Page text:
ASA's 37th National Conference on Autism Spectrum Disorders (July 13-15, 2006)
|Thursday, July 13, 2006: 3:15 PM-4:30 PM|
|#2277- It’s Not Just for Fun Anymore: Innovations in Play and Leisure Skill Development|
|This workshop will address the play and leisure skill needs of children and adolescents with ASD. Its focus will be on the development of play and leisure skills that are tailored to the contours of the individual’s particular constellation of symptoms, functioning level, and social-cognitive ability. A social participation play scale will be used as the key ingredient in a systematic formula for designing play / leisure skill interventions that fit the individual’s interaction style and social-cognitive ability level.|
|Presenters:|| - Diane Twachtman-Cullen, Ph.D., CCC-SLP is editor-in-chief of Autism Spectrum Quarterly, and executive director of ADDCON Center, LLC based in Higganum, CT. She is the author of several articles and chapters, as well as the following four books: A Passion to Believe; Trevor Trevor; How to be a Para Pro; and How Well Does Your IEP Measure Up? Dr. Twachtman-Cullen is co-chair of the Panel of Professional Advisors of the Autism Society of America, and serves on several other advisory boards, as well. She provides seminars on ASD internationally. She can be reached at firstname.lastname@example.org
- Svany Svavars Kristjansson is originally from Iceland, but currently lives in Arizona. She has been a special education teacher and is also a speech-language pathologist. She served as an intern with Division TEACCH, and is now an independent trainer of its structured teaching model (STM), having started several STM classrooms for students with autism in Iceland and Arizona. Svany is also an autism trainer for the Arizona State Department of Education. She has lectured on autism in Iceland, Norway, Sweden, Denmark, Belgium, France, North Carolina, Kansas, and Arizona. Svany currently serves as an independent consultant for individuals with ASD.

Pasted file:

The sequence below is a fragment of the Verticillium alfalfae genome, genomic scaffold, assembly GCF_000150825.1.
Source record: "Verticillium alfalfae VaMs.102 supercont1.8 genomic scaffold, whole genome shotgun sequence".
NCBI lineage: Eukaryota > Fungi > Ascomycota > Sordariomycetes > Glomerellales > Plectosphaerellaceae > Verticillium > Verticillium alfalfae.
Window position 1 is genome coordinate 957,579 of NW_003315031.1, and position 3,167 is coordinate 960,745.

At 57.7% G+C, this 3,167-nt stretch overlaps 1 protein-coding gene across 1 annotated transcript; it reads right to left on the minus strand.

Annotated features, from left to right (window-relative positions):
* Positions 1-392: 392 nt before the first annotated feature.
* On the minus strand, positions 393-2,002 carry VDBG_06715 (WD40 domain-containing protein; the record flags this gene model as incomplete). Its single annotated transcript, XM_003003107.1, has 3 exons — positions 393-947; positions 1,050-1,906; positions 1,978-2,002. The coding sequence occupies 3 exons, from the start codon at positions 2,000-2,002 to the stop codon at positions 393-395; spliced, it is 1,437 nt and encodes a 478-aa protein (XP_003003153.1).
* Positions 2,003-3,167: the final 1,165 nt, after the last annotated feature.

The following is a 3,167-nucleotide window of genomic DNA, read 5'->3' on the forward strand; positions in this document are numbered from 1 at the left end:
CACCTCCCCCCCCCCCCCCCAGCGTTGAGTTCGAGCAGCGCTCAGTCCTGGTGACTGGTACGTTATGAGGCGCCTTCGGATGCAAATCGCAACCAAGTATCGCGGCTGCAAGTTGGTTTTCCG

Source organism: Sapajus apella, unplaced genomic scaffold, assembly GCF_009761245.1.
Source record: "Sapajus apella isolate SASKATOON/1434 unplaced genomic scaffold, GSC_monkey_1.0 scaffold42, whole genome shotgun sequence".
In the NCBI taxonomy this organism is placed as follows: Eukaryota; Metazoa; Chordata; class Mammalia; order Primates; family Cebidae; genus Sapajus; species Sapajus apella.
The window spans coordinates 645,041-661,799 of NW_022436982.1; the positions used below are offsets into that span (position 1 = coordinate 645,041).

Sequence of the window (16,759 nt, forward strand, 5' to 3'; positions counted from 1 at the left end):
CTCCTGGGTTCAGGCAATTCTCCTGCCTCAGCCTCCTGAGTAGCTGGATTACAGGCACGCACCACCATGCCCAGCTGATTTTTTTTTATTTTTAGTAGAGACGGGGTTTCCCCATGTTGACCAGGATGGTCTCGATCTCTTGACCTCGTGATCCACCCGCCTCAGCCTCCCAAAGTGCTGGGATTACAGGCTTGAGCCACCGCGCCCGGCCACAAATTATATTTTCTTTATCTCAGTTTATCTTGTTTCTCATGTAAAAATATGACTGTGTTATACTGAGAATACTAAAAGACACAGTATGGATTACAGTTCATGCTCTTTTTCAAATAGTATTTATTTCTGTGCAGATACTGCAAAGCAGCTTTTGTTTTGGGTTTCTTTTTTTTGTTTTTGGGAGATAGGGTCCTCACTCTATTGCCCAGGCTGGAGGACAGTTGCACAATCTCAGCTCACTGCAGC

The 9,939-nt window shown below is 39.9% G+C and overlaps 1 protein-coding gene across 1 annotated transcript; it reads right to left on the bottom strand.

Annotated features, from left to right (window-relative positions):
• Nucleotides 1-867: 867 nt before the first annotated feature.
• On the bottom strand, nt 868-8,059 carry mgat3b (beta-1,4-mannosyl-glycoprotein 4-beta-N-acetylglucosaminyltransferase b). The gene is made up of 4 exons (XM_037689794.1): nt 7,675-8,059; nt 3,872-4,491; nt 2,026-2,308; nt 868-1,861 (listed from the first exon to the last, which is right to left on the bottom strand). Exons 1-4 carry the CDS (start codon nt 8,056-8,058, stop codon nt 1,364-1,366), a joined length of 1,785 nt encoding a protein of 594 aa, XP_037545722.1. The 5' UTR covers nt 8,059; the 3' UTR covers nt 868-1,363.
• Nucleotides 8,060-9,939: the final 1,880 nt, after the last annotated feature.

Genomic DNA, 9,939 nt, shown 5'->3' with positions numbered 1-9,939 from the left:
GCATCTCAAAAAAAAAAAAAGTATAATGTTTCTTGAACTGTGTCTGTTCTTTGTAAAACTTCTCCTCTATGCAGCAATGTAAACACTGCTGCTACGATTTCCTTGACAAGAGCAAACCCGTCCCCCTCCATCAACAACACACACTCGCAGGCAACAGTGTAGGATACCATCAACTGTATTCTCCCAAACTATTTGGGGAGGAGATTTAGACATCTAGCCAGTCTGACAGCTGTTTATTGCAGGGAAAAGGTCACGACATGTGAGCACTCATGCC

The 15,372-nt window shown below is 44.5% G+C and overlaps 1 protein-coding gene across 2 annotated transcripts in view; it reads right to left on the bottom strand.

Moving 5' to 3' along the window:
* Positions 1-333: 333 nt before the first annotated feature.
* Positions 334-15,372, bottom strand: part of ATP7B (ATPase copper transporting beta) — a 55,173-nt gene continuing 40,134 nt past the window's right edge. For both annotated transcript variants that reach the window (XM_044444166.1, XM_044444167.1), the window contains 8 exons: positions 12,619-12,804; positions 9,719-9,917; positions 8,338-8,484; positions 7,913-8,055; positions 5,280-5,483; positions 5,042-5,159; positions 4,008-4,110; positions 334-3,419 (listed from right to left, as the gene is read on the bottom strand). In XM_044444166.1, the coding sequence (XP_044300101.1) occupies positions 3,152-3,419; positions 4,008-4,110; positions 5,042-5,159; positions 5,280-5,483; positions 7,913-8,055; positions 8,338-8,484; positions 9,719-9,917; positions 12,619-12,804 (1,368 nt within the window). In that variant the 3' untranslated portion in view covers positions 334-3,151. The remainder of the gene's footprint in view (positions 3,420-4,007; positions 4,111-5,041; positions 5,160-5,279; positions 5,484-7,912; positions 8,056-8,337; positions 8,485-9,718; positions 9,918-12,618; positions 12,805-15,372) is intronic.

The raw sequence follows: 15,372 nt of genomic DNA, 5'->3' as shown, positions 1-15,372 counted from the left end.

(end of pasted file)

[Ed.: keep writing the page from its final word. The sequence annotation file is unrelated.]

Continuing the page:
- Jennifer Twachtman-Reilly, M.S., CCC-SLP is a speech-language pathologist who provides consultation / training for individuals with ASD through the ADDCON Center, LLC. She also provides direct services at Connecticut College Children's Program and serves as the associate editor of Autism Spectrum Quarterly, where she is the author of a column. She was recently named to the national advisory board of the Specialminds Foundation, and she is on the team of "Resident Experts" at www.autismtoday.com. The co-author of a book, and author of a chapter, she has presented many workshops at national, state, and regional conferences throughout the United States.
The child at play is a universal phenomenon that has existed throughout the ages. Indeed, play is an integral part of the childhood experience. According to Lowenfeld (1939),
It is perfectly clear that children have played since the beginning of time and archaeological diggings show us that every civilization has provided toys for their use . . . . The loving care expended upon these toys in all human groups shows that grown-up human beings since the beginning of historical times have understood that the way to make contact with a child and to understand his way of thought is to play with him. (p. 66)